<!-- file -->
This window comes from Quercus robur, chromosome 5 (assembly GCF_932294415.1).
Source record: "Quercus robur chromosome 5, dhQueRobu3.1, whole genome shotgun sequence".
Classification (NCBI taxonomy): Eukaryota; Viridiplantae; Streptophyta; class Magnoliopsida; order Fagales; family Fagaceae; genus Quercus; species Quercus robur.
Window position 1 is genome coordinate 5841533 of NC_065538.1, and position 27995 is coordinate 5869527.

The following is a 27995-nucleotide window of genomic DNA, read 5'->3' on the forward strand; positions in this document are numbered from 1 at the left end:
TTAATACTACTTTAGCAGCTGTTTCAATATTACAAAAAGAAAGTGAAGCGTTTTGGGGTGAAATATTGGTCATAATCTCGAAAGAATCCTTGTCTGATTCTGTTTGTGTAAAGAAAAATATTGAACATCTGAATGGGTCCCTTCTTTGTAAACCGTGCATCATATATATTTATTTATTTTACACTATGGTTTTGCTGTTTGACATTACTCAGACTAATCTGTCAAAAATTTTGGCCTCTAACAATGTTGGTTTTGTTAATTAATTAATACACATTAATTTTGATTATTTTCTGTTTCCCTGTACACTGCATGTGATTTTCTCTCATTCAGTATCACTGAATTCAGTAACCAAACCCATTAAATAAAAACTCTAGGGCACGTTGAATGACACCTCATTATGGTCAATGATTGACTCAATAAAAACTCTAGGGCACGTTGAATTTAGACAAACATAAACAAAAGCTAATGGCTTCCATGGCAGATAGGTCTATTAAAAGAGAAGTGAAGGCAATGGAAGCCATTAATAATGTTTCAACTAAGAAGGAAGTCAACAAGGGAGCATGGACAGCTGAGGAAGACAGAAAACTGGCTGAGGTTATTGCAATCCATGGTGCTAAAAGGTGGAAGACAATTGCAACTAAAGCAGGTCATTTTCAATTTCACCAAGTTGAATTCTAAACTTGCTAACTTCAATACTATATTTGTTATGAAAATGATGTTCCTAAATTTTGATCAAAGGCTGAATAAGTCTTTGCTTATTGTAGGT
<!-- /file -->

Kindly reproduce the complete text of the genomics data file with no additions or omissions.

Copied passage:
This window comes from Quercus robur, chromosome 5 (assembly GCF_932294415.1).
Source record: "Quercus robur chromosome 5, dhQueRobu3.1, whole genome shotgun sequence".
Classification (NCBI taxonomy): Eukaryota; Viridiplantae; Streptophyta; class Magnoliopsida; order Fagales; family Fagaceae; genus Quercus; species Quercus robur.
Window position 1 is genome coordinate 5841533 of NC_065538.1, and position 27995 is coordinate 5869527.

The following is a 27995-nucleotide window of genomic DNA, read 5'->3' on the forward strand; positions in this document are numbered from 1 at the left end:
TTAATACTACTTTAGCAGCTGTTTCAATATTACAAAAAGAAAGTGAAGCGTTTTGGGGTGAAATATTGGTCATAATCTCGAAAGAATCCTTGTCTGATTCTGTTTGTGTAAAGAAAAATATTGAACATCTGAATGGGTCCCTTCTTTGTAAACCGTGCATCATATATATTTATTTATTTTACACTATGGTTTTGCTGTTTGACATTACTCAGACTAATCTGTCAAAAATTTTGGCCTCTAACAATGTTGGTTTTGTTAATTAATTAATACACATTAATTTTGATTATTTTCTGTTTCCCTGTACACTGCATGTGATTTTCTCTCATTCAGTATCACTGAATTCAGTAACCAAACCCATTAAATAAAAACTCTAGGGCACGTTGAATGACACCTCATTATGGTCAATGATTGACTCAATAAAAACTCTAGGGCACGTTGAATTTAGACAAACATAAACAAAAGCTAATGGCTTCCATGGCAGATAGGTCTATTAAAAGAGAAGTGAAGGCAATGGAAGCCATTAATAATGTTTCAACTAAGAAGGAAGTCAACAAGGGAGCATGGACAGCTGAGGAAGACAGAAAACTGGCTGAGGTTATTGCAATCCATGGTGCTAAAAGGTGGAAGACAATTGCAACTAAAGCAGGTCATTTTCAATTTCACCAAGTTGAATTCTAAACTTGCTAACTTCAATACTATATTTGTTATGAAAATGATGTTCCTAAATTTTGATCAAAGGCTGAATAAGTCTTTGCTTATTGTAGGT